Sources for Cheap Miniature Ball Screws?

I've been looking through the interweb and found a few nice miniature ball screw assemblies from the likes of Bosch-Rexroth, NSK, and Specialty
Motions Inc, but I'm not sure what the next step would be, or even if they're affordable for the average hobbyist like me.
On Monday I'm going to start calling some local distributors to see what the process is of getting some prices.
So far the only item that I've found with a price is a miniature ball screw assembly at McMaster-Carr which goes for $150 each, which is really out of my price range.
Do cheap miniature ball screws exist?
Thanks!
Alan
gestaltUNDERSCORE73ATyahooDOTcom
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IMO you either watch eBay or use the 5/8" diameter by .2" pitch cheapy from www.thomsonindustries.com
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Keep your hopes up. McMaster-Carr sells things for 4 times more than anybody else. I think they stay in business since their selection is so good.
BRW
wrote:

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For cheaper than $150 you're going to need to go surplus. By their nature reciprocating ball screws are precision mechanics, and that's where the price comes in.
Does your application absolutely require ball screws? Would a lead screw work as well? They make fairly affordable anti-backlash lead screw assemblies in all varieties of sizes. McMaster-Carr is one source; I prefer Reid Tool & Supply.
-- Gordon Author: Robot Builder's Bonanza Budget Robotics: http://www.budgetrobotics.com
Alan Timm wrote:

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Hello!
Firstly thank you all for your help and suggestions.
To recap:
    http://www.mcmaster.com     - sources of ball screws     http://mscdirect.com        - sources of ball screws
    Miniature Ball Screw Assemblies will run about $150-$170
    5/8" ball screws and ball nuts are a from 1/5 to 1/10 the price of other         sizes         5/8" ball nuts are between $20-$30 each     5/8" ball screws are about 1/2 the cost of other sizes
    mcmaster stocks a 3/8" ball nut for $60 which passes for miniature     mcmaster stocks 3/8" ball screw material for $1.79 per inch.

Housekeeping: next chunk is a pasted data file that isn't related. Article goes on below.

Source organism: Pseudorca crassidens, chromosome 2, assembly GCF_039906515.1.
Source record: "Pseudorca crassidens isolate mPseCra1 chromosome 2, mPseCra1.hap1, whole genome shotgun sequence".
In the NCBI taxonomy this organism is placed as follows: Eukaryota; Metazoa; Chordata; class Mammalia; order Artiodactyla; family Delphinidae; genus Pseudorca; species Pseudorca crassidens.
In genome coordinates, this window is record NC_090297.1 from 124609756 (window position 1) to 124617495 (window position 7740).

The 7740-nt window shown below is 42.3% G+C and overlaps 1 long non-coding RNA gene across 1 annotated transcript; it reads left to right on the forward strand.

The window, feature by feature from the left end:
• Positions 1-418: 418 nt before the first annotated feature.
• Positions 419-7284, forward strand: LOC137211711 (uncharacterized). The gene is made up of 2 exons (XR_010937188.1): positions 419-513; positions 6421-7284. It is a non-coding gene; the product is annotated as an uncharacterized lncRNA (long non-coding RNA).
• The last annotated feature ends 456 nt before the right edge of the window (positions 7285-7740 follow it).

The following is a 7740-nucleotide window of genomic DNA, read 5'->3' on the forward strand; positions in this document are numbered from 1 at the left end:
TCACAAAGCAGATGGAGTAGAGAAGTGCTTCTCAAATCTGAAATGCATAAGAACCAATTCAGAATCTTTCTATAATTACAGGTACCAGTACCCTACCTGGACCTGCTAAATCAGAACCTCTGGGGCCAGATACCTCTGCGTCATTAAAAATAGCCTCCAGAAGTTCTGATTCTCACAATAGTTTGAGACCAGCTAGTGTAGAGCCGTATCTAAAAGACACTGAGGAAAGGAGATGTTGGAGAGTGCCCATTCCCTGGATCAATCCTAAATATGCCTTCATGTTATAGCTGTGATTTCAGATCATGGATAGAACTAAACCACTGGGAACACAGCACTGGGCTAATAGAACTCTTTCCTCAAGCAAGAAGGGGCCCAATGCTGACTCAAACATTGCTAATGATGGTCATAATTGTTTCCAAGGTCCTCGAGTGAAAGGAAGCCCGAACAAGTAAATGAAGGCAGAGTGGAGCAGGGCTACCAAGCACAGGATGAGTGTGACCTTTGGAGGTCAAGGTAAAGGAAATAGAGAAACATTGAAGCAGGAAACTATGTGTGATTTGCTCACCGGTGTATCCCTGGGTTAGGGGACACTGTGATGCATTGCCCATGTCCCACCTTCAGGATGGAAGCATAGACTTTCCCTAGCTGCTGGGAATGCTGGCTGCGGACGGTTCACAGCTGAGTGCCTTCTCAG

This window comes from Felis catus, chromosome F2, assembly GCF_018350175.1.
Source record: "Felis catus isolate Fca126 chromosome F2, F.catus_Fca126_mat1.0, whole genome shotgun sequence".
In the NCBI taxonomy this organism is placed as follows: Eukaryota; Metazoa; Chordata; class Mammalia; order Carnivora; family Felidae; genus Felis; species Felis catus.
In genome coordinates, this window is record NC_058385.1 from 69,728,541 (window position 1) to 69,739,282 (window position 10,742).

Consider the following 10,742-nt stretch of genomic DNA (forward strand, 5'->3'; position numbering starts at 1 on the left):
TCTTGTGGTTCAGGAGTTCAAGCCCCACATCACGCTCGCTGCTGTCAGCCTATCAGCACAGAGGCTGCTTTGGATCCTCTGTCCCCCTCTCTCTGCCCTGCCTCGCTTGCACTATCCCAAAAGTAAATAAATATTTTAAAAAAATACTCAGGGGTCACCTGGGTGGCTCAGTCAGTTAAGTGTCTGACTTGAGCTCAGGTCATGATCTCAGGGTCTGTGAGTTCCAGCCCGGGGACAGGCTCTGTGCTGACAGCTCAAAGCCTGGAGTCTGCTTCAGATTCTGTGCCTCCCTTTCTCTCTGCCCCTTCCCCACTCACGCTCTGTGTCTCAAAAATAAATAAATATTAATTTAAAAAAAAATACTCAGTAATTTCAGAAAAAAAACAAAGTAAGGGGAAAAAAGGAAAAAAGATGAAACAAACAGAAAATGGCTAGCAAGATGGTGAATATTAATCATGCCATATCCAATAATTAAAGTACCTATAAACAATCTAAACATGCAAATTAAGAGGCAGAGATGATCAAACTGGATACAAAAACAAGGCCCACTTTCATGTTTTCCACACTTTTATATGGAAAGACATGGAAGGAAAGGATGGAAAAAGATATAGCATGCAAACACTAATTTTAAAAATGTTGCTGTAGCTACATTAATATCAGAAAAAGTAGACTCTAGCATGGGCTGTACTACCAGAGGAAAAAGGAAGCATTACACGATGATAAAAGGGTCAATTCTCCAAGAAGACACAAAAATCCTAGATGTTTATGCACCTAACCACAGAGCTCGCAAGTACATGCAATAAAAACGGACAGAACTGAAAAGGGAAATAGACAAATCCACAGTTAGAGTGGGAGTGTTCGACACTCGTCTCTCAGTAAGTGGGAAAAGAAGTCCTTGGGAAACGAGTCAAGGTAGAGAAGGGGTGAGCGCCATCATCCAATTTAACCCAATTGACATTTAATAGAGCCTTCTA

www.roton.com            - ball screw manufacturer     www.boschrexroth.com        - ball screw manufacturer     www.linearmotion.skf.com    - ball screw manufacturer     www.ballscrews.com        - ball screw manufacturer     www.am.nsk.com            - ball screw manufacturer     www.smi4motion.com        - ball screw manufacturer
Robin G Hewitt:     Thanks for your tip about MSC Industrial. I've been looking through     their catalog and verified that there is a specific size ball nut that     sells for 1/5 to 1/10 the prices of the others in MSC and McMaster. I'm     thinking strongly about adapting my design around that specific size. I     also noticed that McMaster stocks a 3/8 inch ball nut for $60 that has     the approximate proportions of a "miniature" ball screw.
Gordon McComb:     Yeah, I've pretty much come to the same conclusion that the Miniature     Ball Screw assemblies are going to be in the $150 range, but luckily I've     found a 3/8" ball nut and screw in McMaster-Carr @ $60 per nut. It's     still more than I'd like to pay, but it's definitely better than $150.
    I've been trying to recreate a "poor-mans" version of MIT's frameless     linear actuator. I built my first prototype with a lead screw, and I'm     losing most of my torque to friction. Everything I've seen so far     suggests that peak efficiency of a lead screw is only %20-%30 effecient,     and ballscrews should be about %90 percent efficient, which suggests     about 3x the force output. So for prototype #2 I'm going to try a ball     screw and pay closer attention to sources of friction.
Thanks!
Alan
On Sun, 22 Aug 2004 11:30:27 -0700, Gordon McComb wrote:

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Robin's catch of #28 for a 5/8" ballscrew is a good one, though frankly I can't fathom why that size and pitch is SO much less than the others. I guess it's not a typo. Maybe as 5/8" is so common for small machines they make so many they can afford the volume discount. 3/8" is a bit more compact than 5/8", though that isn't quite as "miniature" as I was imagining!
I would think that in addition to the screw mechanism a fairly hefty source of friction is the guide (or guides). I would agree that a *quality* ballscrew would be important, but the linear bearings and absolute precision in construction would be too.
Let us know how this thing works out for you!
-- Gordon Author: Robot Builder's Bonanza Budget Robotics: http://www.budgetrobotics.com
Alan Timm wrote:

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Try www.smallparts.com -- that's about my favorite place for this stuff.

ball
really
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